For the past few years, nearly every broadcast of the youth-focused radio program that Zarangez Navruzshoeva hosts in Tajikistan has been colored by updates on young Tajiks becoming jihadists in Syria.
Madina Nizomova, a women’s rights lawyer, can’t shake the story of a well-off family that lost two sons to the ranks of the Islamic State in Iraq and the Levant (ISIL). And Lola Dadobaeva helps the U.S. Embassy manage programs for vulnerable youth in a nation that has seen hundreds — including entire households and Tajikistan’s special forces chief — join the terror group since 2014.
They are among a delegation of seven Tajik women finishing a weeklong tour of the Twin Cities on Saturday after meeting with federal judges, law enforcement, elected officials and community groups to discuss the strengths women can wield in fighting radical recruitment at home. In several cases, they say, the week has been revealing for the similarities unearthed during their encounters.
“It was important to see that a world power like America and a small country like Tajikistan are facing the same issues,” Nizomova said through an interpreter. “We are all mothers, we all have children, we all have relatives and we want all of us to be safe to travel from one place to another. This fear, and this issue, is real for us.”
The delegation, which also includes social activists and a psychologist who volunteers in a community policing program, ends its visit Saturday with a panel discussion at the Woman’s Club of Minneapolis. They were brought to Minnesota by the Open World Leadership Center, a U.S. Congress-funded diplomacy effort, and are being hosted by the Friendship Force of Minnesota-Twin Cities.
During the group’s visit Tuesday with staff from the Minneapolis advocacy group Voice of East African Women, Deqa Hussen shared the story of her son Abdirizak Warsame, who was one of nine Twin Cities men sentenced last year after plotting to join ISIL in 2015. Hussen said her experience revealed that ISIL recruiters also target smart youths — Abdirizak was in his second year of college and known for his poetry. After FBI agents visited their home, Deqa sent Warsame to live with his father in Chicago to insulate him from influences. Two weeks after Hussen participated in a forum of mothers speaking out against terrorism recruitment, Warsame was arrested.
“He calls now and tells his siblings, ‘Listen to your mom. I wish I could listen to my mom from the beginning,’” Hussen told the group.
During a break in a trial, Chief U.S. District Judge John Tunheim met the group in his chambers to emphasize the value of antiterrorism programs large and small.
“If you set up small organizations, have community meetings and identify someone as an expert in radicalization and deradicalization — someone who can identify the signs someone is being recruited and can come talk to families — these activities can be stopped before they get too far along the way,” Tunheim said.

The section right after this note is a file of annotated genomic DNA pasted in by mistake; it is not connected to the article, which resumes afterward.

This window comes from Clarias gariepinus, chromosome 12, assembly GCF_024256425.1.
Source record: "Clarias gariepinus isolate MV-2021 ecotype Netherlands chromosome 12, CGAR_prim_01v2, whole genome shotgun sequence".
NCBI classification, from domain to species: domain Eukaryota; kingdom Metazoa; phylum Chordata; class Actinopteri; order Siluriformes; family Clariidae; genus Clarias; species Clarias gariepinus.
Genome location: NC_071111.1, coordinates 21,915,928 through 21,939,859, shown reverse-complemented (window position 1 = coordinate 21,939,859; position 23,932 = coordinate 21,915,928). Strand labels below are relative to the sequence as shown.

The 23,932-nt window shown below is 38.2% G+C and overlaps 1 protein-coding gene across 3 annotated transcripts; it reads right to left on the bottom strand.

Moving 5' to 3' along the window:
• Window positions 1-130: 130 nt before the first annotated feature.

Minnesota is the only federal court district that operates a “disengagement” evaluation program that assesses terrorism defendants before trial and after conviction, and has a team of probation officials dedicated to supervising them after their release from prison. The delegates told Tunheim that many of the Tajik recruits were actually picked up on their way migrating to Russia in search of better job opportunities. The crisis has also prompted strict regulations prohibiting youth under 18 from attending mosques, they said. The government, however, has also experimented in amnesty for some foreign fighters who return home. Tunheim said the approach sounded good but suggested “some evaluation of if they may go back down this path or not.”
The group also met with staff from U.S. Probation and Pretrial Services, which is tasked with running the specialized evaluation program for terrorism defendants. One officer said the staff considered mothers and sisters of defendants “associate gatekeepers because they have a level of trust with the defendants that nobody else has.”
Later, Navruzshoeva noted a difference in access to trials. Most terror cases in Tajikistan are closed to the public, forcing the media to rely on anonymous reports or secondhand accounts from families.
Dadobaeva said a key challenge is to persuade families to work with law enforcement, rather than shun them.
“When it comes through law enforcement agents, this can be a turnaway for parents because when they come to them, [the families] say, ‘We’re not cooperating with you. You’re a danger to my son. You take him away and put him in prison.’ ”
Still, Hussen’s cautionary tale — and that of her imprisoned son — resonated with the women.
“I’m bringing her story to my community and telling my country,” said Rano Abutrobova, a member of the delegation.